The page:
3. Richard Scorer says:

    Good piece, but there’s a further dimension to this. The last Labour government was far too uncritical in its approach to the City/ financial sector and I would suggest that this itself arose , in part, from a lack of real world experience amongst the ministers involved . If at least some of them had had more business they might have understood better how the financial sector works in reality and thus been less easily impressed/suckered by it. Business experience cuts both ways, there are useful private sector management disciplines to be acquired but an awareness of how the financial sector actually operates in the real world (as opposed to economics textbooks) would have served our Labour ministers well.

  4. tokyo nambu says:

    “What gets measured get managed” is indeed an aphorism of project managers, but it doesn’t quite mean what you imply. It’s not used an argument just about measurement, but about what you measure. It’s taken not as encouragement to measure, but to be very careful about whatever it is that you are measuring ending up being the only thing you manage. It’s a warning against proxy measurements.

    Labour got this wrong, because it boasted of “investment” as a good in itself, rather than worrying overmuch about the benefits the investment wrought. So its management strategy ended up just spending more money. Maybe it made things better, but no-one was counting.

  5. Ayub Khan says:

    Good post. My view, let’s get people who have had good and successful careers from outside into Parliament. People will relate to them much better and they will of course bring professional skill as well.

    The limited gene pool from which the current crop comes from do not relate to everyday folk. Labour must not just recognise this but do something about it.

  6. AmberStar says:

    “What gets measured gets managed”

    It is a good maxim, provided it is worthwhile actions & outcomes which are being measured.

    Our local branch is having a meeting tomorrow. On the agenda: What is the purpose of branches/ branch meetings?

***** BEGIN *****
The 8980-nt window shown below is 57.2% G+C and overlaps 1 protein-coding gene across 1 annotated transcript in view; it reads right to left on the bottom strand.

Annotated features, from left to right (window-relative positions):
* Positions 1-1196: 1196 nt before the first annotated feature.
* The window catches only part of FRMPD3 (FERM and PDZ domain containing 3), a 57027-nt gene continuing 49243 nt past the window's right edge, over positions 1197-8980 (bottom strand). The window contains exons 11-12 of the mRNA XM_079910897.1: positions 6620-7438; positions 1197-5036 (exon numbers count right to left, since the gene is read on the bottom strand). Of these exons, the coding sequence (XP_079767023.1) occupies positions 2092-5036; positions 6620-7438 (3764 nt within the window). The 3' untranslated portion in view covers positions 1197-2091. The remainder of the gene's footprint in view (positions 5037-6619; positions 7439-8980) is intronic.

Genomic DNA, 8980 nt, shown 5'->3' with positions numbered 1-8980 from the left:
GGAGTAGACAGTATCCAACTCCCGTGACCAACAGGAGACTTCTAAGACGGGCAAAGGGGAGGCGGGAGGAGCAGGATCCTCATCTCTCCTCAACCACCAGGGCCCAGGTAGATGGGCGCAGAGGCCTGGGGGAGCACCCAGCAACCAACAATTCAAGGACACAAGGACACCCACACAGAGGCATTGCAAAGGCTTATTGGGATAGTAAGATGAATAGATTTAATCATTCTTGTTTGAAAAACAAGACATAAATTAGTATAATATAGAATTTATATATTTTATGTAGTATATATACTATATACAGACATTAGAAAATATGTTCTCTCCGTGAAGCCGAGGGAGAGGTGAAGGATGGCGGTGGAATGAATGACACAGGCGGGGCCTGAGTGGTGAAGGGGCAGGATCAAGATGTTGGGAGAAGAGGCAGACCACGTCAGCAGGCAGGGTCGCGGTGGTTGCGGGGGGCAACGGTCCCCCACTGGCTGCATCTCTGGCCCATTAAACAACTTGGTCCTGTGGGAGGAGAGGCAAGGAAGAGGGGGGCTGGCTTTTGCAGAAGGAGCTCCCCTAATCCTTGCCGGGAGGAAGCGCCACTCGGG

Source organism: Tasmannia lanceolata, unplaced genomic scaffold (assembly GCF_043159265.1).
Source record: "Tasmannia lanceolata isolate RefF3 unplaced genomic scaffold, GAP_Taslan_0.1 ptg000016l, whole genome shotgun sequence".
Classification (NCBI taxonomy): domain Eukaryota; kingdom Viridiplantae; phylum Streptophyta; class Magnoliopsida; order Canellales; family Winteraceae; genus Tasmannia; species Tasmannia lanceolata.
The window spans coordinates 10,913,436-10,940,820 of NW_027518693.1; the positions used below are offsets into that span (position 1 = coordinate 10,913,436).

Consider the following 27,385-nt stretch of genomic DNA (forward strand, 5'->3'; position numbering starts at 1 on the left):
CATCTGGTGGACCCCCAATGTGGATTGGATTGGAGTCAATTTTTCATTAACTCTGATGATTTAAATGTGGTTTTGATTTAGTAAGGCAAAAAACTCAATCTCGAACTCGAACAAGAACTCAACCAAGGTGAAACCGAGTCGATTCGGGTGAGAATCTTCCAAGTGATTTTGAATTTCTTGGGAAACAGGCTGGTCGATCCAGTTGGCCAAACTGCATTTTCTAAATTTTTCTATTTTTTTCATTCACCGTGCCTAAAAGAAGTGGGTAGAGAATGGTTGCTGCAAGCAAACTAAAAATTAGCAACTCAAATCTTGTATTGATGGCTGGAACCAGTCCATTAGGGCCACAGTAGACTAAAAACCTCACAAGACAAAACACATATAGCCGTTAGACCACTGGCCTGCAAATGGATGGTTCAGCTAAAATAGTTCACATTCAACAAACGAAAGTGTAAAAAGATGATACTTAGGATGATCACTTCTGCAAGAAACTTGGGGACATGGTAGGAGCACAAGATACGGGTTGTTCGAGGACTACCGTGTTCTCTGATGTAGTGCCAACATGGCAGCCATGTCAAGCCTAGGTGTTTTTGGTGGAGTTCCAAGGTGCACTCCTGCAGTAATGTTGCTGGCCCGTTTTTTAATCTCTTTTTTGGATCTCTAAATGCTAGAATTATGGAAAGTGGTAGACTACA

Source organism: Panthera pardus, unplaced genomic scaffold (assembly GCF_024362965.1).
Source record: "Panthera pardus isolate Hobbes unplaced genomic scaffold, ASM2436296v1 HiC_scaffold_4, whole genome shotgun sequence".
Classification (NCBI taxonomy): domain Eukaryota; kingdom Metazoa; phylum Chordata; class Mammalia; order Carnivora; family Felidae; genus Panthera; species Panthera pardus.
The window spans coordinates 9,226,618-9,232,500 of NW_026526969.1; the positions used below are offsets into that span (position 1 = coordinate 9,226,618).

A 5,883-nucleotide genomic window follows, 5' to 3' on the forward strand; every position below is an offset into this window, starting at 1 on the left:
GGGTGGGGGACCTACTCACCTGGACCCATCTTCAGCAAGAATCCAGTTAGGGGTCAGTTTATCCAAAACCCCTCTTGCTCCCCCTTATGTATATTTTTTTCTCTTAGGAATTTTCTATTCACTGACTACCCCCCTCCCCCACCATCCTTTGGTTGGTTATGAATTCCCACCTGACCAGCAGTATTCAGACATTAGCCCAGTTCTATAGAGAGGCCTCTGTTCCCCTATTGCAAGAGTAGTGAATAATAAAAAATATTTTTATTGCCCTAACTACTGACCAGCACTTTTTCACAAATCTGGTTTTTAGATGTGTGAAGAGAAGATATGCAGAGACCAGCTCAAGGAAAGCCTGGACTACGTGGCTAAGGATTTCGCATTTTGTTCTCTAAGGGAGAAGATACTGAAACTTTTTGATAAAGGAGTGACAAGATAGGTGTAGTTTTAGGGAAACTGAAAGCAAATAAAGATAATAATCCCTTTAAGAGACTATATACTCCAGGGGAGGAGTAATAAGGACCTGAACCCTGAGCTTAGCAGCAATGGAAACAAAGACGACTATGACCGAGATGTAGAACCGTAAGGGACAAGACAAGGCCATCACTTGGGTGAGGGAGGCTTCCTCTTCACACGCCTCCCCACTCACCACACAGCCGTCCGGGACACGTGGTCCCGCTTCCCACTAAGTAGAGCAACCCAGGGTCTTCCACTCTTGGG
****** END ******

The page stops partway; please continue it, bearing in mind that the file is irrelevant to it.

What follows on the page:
One of the purposes of our meetings, if we are to be activists rather than just members of a club, should be to decide on actions which we will perform by a specific date, with progress being followed up at successive meetings until the required outcome(s) is(are) achieved.

  7. Clr Ralph Baldwin says:

    …and I wonder who first mentioned this business of an unsular unelite band of nepotists? LOL But then i do have a way of putting things and am no longer in this party (thank God).

    Also your reach can stretch greater than mine as it’s bad tasting medicine that needs to be swallowed if the ramshackle embarrassment of a Shadow cabinet is to be even noticed by a wiser public.

    I was surprised at the methods you mentioned Atul, regarding how MPs get “promoted” lol, I can see now why they were so eager to prevent me becoming an MP. I would have simply laughed. I would have laughed at them all. I am terribly sorry but it is very funny. Even in a Dole Office there is more professionalism, or say a gang of thugs even take a measure of each other due to fear of the most “capable” candidate, even when we were children we knew who was the strongest, fastest, best at hoodwinking the teachers. Lol how funny ;).

    It would seem entitling the MPs and NEC as “Feudal” is too great a compliment as even such backwards systems were based upon more than merely gossip. I’m not even sure the word “unelite” does these complete losers sufficiently low credit and will have to think on this. I can’t wait to tell my mates about this lol thanks for giving me an amusing late evening…..don’t worry about stealing my ideas, it’s cool as you have repaid me full in kind lol.

  8. Les Abbey says:

    Yet it was during the Blairite New Labour government period that we see this Oxbridge group of ex-Spads, NGO and think tank wonks that Glasman refers to come to prominence. What were you saying Atul, Painter, Marchant and Watt when this was happening? I don’t seem to remember anyone telling Blair it was wrong to promote these apparatchiks or the many clones that are following them.

  9. Madasafish says:

    Richard Scorer

    So Lord Myners had no City experience? Lol.

    Your analysis is in my view wong. Labour Ministers were on the whole just incompetent and in any normal walk of life would never have held any senior position.

    See Blunkett. Morris and Ainsworth as examples. And Prescott. And Hoon. And Straw. And Balls.

  10. swatantra says:

    Where Labour usually comes unstuck is that it too often states that it is for the most ‘vulnerable in society’, and so it should be. But the fact is that there are many that claim to be ‘weak and vulnerable’ who are not, and merely want to take advantage and abuse the system. The problem for Labour is that it doesn’t distinguish between the real vulnerable and the cheats, or even want to distinguish. This is the widely held view of Labour by the electorate. Our job is to convince the electorate that Labour is for the workers and not for the shirkers. So far we haven’t succeeded. And we won’t until we admit that there is an underclass out there intent on abusing the system. One way to overcome this is by more means testing. That is what fairness is about.

Leave a Reply